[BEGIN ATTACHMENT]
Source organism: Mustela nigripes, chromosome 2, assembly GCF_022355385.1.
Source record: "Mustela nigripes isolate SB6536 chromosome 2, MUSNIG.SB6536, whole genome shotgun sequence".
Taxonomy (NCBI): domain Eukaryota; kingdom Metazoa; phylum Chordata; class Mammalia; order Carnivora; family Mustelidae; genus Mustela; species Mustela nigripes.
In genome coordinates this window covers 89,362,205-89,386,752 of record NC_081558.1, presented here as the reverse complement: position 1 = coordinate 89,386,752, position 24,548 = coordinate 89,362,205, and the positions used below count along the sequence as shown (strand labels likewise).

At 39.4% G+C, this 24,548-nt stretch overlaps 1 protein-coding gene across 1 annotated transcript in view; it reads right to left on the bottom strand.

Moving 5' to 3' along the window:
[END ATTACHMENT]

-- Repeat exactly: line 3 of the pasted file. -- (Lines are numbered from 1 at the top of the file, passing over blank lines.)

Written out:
Taxonomy (NCBI): domain Eukaryota; kingdom Metazoa; phylum Chordata; class Mammalia; order Carnivora; family Mustelidae; genus Mustela; species Mustela nigripes.